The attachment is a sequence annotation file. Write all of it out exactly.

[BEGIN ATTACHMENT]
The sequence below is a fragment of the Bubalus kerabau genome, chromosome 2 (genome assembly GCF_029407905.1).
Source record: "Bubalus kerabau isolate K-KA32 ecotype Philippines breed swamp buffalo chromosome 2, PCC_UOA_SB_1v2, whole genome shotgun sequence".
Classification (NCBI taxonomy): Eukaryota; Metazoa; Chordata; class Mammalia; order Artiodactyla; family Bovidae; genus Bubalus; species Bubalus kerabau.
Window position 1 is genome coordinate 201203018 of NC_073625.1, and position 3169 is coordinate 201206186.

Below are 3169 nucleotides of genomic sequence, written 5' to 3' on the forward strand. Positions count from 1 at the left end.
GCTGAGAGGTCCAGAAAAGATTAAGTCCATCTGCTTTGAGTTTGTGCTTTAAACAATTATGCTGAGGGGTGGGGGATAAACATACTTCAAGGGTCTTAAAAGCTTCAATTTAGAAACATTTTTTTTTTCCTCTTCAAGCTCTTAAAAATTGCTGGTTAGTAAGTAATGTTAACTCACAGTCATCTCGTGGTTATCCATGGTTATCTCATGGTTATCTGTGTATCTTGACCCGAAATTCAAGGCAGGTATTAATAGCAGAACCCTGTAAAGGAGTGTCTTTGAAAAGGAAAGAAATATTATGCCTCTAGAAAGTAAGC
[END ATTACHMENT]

The sequence below is a fragment of the Bubalus kerabau genome, chromosome 2 (genome assembly GCF_029407905.1).
Source record: "Bubalus kerabau isolate K-KA32 ecotype Philippines breed swamp buffalo chromosome 2, PCC_UOA_SB_1v2, whole genome shotgun sequence".
Classification (NCBI taxonomy): Eukaryota; Metazoa; Chordata; class Mammalia; order Artiodactyla; family Bovidae; genus Bubalus; species Bubalus kerabau.
Window position 1 is genome coordinate 201203018 of NC_073625.1, and position 3169 is coordinate 201206186.

Below are 3169 nucleotides of genomic sequence, written 5' to 3' on the forward strand. Positions count from 1 at the left end.
GCTGAGAGGTCCAGAAAAGATTAAGTCCATCTGCTTTGAGTTTGTGCTTTAAACAATTATGCTGAGGGGTGGGGGATAAACATACTTCAAGGGTCTTAAAAGCTTCAATTTAGAAACATTTTTTTTTTCCTCTTCAAGCTCTTAAAAATTGCTGGTTAGTAAGTAATGTTAACTCACAGTCATCTCGTGGTTATCCATGGTTATCTCATGGTTATCTGTGTATCTTGACCCGAAATTCAAGGCAGGTATTAATAGCAGAACCCTGTAAAGGAGTGTCTTTGAAAAGGAAAGAAATATTATGCCTCTAGAAAGTAAGC